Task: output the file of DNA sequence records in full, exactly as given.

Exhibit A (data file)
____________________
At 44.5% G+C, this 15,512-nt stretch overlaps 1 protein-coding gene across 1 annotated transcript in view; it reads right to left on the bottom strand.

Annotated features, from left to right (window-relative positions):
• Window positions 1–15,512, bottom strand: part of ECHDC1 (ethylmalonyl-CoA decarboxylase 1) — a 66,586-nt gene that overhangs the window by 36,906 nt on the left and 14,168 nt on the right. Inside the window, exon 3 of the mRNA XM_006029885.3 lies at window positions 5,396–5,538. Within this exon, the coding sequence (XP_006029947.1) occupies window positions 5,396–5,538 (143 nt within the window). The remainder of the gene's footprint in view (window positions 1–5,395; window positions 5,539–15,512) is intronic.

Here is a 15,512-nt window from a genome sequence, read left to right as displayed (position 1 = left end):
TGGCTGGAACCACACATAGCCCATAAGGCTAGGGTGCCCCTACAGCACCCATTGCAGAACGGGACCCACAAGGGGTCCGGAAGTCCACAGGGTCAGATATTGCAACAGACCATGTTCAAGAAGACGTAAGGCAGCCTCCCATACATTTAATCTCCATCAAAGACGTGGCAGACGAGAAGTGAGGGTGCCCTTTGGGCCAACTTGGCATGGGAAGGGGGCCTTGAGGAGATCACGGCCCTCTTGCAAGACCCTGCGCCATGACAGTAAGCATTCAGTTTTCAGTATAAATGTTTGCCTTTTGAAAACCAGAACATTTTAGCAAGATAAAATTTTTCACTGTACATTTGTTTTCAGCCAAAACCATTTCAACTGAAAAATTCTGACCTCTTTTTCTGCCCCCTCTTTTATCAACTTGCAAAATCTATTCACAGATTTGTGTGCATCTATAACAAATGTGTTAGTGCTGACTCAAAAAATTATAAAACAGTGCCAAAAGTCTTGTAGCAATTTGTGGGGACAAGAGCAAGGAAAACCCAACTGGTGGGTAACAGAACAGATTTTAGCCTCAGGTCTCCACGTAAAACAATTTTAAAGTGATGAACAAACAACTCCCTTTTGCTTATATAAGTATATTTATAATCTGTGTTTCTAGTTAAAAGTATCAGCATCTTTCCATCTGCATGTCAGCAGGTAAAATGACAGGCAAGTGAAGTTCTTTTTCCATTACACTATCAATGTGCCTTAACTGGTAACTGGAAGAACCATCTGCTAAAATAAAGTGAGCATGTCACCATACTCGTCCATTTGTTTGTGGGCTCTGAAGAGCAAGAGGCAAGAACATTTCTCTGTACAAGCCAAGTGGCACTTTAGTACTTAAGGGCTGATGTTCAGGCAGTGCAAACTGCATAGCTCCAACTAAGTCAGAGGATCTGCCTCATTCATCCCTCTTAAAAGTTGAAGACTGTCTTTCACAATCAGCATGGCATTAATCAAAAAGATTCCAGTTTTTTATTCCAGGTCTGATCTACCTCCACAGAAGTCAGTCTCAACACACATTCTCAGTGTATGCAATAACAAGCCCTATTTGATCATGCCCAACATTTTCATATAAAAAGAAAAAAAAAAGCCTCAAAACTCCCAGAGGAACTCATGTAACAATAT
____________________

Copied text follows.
At 44.5% G+C, this 15,512-nt stretch overlaps 1 protein-coding gene across 1 annotated transcript in view; it reads right to left on the bottom strand.

Annotated features, from left to right (window-relative positions):
• Window positions 1–15,512, bottom strand: part of ECHDC1 (ethylmalonyl-CoA decarboxylase 1) — a 66,586-nt gene that overhangs the window by 36,906 nt on the left and 14,168 nt on the right. Inside the window, exon 3 of the mRNA XM_006029885.3 lies at window positions 5,396–5,538. Within this exon, the coding sequence (XP_006029947.1) occupies window positions 5,396–5,538 (143 nt within the window). The remainder of the gene's footprint in view (window positions 1–5,395; window positions 5,539–15,512) is intronic.

Here is a 15,512-nt window from a genome sequence, read left to right as displayed (position 1 = left end):
TGGCTGGAACCACACATAGCCCATAAGGCTAGGGTGCCCCTACAGCACCCATTGCAGAACGGGACCCACAAGGGGTCCGGAAGTCCACAGGGTCAGATATTGCAACAGACCATGTTCAAGAAGACGTAAGGCAGCCTCCCATACATTTAATCTCCATCAAAGACGTGGCAGACGAGAAGTGAGGGTGCCCTTTGGGCCAACTTGGCATGGGAAGGGGGCCTTGAGGAGATCACGGCCCTCTTGCAAGACCCTGCGCCATGACAGTAAGCATTCAGTTTTCAGTATAAATGTTTGCCTTTTGAAAACCAGAACATTTTAGCAAGATAAAATTTTTCACTGTACATTTGTTTTCAGCCAAAACCATTTCAACTGAAAAATTCTGACCTCTTTTTCTGCCCCCTCTTTTATCAACTTGCAAAATCTATTCACAGATTTGTGTGCATCTATAACAAATGTGTTAGTGCTGACTCAAAAAATTATAAAACAGTGCCAAAAGTCTTGTAGCAATTTGTGGGGACAAGAGCAAGGAAAACCCAACTGGTGGGTAACAGAACAGATTTTAGCCTCAGGTCTCCACGTAAAACAATTTTAAAGTGATGAACAAACAACTCCCTTTTGCTTATATAAGTATATTTATAATCTGTGTTTCTAGTTAAAAGTATCAGCATCTTTCCATCTGCATGTCAGCAGGTAAAATGACAGGCAAGTGAAGTTCTTTTTCCATTACACTATCAATGTGCCTTAACTGGTAACTGGAAGAACCATCTGCTAAAATAAAGTGAGCATGTCACCATACTCGTCCATTTGTTTGTGGGCTCTGAAGAGCAAGAGGCAAGAACATTTCTCTGTACAAGCCAAGTGGCACTTTAGTACTTAAGGGCTGATGTTCAGGCAGTGCAAACTGCATAGCTCCAACTAAGTCAGAGGATCTGCCTCATTCATCCCTCTTAAAAGTTGAAGACTGTCTTTCACAATCAGCATGGCATTAATCAAAAAGATTCCAGTTTTTTATTCCAGGTCTGATCTACCTCCACAGAAGTCAGTCTCAACACACATTCTCAGTGTATGCAATAACAAGCCCTATTTGATCATGCCCAACATTTTCATATAAAAAGAAAAAAAAAAGCCTCAAAACTCCCAGAGGAACTCATGTAACAATAT